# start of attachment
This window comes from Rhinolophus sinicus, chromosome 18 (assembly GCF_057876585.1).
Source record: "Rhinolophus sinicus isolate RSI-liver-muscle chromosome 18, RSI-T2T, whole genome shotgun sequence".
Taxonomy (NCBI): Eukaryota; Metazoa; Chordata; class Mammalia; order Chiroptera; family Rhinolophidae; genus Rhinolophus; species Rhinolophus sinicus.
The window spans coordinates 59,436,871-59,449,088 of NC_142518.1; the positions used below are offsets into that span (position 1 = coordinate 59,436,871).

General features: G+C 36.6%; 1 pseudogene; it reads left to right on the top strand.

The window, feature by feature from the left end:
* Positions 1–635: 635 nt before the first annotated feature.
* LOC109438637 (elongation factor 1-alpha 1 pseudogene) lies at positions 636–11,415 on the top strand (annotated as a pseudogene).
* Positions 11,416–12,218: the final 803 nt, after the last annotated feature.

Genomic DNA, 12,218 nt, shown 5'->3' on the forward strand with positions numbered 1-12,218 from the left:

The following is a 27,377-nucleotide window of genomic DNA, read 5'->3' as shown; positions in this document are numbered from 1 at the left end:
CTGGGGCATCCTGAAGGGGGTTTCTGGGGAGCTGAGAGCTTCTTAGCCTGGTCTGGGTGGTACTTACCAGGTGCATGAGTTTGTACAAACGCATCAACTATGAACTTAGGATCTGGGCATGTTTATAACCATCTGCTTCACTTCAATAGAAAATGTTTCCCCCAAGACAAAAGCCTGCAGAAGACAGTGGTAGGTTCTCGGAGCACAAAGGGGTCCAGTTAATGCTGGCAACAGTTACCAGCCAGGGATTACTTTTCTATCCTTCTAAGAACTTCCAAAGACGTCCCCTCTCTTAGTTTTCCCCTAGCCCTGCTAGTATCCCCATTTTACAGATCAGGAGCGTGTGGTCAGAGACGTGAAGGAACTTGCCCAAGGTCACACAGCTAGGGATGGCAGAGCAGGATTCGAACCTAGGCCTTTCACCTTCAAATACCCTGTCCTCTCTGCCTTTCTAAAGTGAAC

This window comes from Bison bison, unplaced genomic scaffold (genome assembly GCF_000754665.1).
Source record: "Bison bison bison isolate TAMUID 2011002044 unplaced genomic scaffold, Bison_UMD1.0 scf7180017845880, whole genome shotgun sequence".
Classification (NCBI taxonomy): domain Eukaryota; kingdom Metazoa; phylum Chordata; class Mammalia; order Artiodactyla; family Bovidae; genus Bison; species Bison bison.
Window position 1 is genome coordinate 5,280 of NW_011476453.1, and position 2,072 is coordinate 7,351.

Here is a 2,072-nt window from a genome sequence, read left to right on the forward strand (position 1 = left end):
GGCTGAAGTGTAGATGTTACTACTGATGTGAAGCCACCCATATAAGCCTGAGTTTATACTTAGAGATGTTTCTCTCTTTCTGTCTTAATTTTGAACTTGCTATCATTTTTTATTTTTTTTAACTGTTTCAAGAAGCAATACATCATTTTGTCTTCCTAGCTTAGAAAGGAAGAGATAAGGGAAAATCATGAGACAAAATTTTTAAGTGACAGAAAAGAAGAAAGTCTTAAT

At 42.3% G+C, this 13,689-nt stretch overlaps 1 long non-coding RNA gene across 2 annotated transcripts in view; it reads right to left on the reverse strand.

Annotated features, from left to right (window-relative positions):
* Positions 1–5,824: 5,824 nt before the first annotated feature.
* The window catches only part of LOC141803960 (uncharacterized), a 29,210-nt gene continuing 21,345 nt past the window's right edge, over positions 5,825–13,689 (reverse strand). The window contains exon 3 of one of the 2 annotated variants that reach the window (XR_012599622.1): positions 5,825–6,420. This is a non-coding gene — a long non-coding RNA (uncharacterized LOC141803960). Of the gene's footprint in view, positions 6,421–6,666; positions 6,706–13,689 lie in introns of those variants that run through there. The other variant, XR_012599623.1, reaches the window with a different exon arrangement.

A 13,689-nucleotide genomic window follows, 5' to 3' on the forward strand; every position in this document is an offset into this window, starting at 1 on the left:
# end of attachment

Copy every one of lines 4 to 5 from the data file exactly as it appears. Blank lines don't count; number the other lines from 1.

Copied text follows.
The window spans coordinates 59,436,871-59,449,088 of NC_142518.1; the positions used below are offsets into that span (position 1 = coordinate 59,436,871).

General features: G+C 36.6%; 1 pseudogene; it reads left to right on the top strand.